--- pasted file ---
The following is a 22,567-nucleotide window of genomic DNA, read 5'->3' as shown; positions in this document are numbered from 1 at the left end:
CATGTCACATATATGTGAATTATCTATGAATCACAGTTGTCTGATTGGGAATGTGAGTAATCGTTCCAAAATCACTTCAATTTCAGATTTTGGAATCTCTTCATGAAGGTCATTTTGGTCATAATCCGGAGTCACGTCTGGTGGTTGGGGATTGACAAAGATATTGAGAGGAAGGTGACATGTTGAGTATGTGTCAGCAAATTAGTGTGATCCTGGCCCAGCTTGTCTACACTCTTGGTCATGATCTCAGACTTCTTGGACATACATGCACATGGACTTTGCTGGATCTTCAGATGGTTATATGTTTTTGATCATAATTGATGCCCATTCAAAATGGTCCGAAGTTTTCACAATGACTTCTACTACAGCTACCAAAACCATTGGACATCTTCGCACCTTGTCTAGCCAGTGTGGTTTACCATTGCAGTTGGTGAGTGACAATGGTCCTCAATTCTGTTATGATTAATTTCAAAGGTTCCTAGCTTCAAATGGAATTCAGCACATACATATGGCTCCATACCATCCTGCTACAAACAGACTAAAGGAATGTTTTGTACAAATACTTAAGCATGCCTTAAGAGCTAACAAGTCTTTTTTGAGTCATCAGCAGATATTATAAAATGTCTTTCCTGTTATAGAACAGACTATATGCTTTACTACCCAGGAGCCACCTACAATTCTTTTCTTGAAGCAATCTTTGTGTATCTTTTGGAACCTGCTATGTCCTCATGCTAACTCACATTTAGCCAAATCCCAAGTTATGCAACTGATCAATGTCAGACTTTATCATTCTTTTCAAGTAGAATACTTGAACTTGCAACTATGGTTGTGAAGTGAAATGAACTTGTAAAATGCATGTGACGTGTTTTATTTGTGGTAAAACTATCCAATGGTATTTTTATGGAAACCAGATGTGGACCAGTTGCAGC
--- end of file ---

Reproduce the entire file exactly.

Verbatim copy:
The following is a 22,567-nucleotide window of genomic DNA, read 5'->3' as shown; positions in this document are numbered from 1 at the left end:
CATGTCACATATATGTGAATTATCTATGAATCACAGTTGTCTGATTGGGAATGTGAGTAATCGTTCCAAAATCACTTCAATTTCAGATTTTGGAATCTCTTCATGAAGGTCATTTTGGTCATAATCCGGAGTCACGTCTGGTGGTTGGGGATTGACAAAGATATTGAGAGGAAGGTGACATGTTGAGTATGTGTCAGCAAATTAGTGTGATCCTGGCCCAGCTTGTCTACACTCTTGGTCATGATCTCAGACTTCTTGGACATACATGCACATGGACTTTGCTGGATCTTCAGATGGTTATATGTTTTTGATCATAATTGATGCCCATTCAAAATGGTCCGAAGTTTTCACAATGACTTCTACTACAGCTACCAAAACCATTGGACATCTTCGCACCTTGTCTAGCCAGTGTGGTTTACCATTGCAGTTGGTGAGTGACAATGGTCCTCAATTCTGTTATGATTAATTTCAAAGGTTCCTAGCTTCAAATGGAATTCAGCACATACATATGGCTCCATACCATCCTGCTACAAACAGACTAAAGGAATGTTTTGTACAAATACTTAAGCATGCCTTAAGAGCTAACAAGTCTTTTTTGAGTCATCAGCAGATATTATAAAATGTCTTTCCTGTTATAGAACAGACTATATGCTTTACTACCCAGGAGCCACCTACAATTCTTTTCTTGAAGCAATCTTTGTGTATCTTTTGGAACCTGCTATGTCCTCATGCTAACTCACATTTAGCCAAATCCCAAGTTATGCAACTGATCAATGTCAGACTTTATCATTCTTTTCAAGTAGAATACTTGAACTTGCAACTATGGTTGTGAAGTGAAATGAACTTGTAAAATGCATGTGACGTGTTTTATTTGTGGTAAAACTATCCAATGGTATTTTTATGGAAACCAGATGTGGACCAGTTGCAGC